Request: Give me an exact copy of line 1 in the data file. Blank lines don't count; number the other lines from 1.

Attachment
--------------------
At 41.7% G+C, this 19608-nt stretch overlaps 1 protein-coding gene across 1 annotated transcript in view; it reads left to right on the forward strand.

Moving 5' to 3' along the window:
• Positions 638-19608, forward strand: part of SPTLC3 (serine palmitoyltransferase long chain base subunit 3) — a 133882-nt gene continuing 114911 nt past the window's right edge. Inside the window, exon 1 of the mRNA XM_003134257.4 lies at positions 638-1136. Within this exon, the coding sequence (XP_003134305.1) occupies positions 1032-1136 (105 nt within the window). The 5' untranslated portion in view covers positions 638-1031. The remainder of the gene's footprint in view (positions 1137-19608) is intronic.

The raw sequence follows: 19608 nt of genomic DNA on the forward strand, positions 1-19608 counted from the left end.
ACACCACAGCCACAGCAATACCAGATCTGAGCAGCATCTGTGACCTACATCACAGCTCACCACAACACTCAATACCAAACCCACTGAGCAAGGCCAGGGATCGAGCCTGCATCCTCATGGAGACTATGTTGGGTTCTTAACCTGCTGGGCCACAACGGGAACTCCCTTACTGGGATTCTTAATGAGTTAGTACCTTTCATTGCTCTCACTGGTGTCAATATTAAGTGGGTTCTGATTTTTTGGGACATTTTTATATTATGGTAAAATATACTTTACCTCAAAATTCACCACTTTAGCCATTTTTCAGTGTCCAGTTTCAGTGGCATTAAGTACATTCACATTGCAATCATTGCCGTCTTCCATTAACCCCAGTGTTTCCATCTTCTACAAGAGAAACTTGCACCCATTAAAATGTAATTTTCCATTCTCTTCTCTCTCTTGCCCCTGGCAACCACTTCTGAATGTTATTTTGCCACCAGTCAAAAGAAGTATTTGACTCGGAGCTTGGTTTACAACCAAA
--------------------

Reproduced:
At 41.7% G+C, this 19608-nt stretch overlaps 1 protein-coding gene across 1 annotated transcript in view; it reads left to right on the forward strand.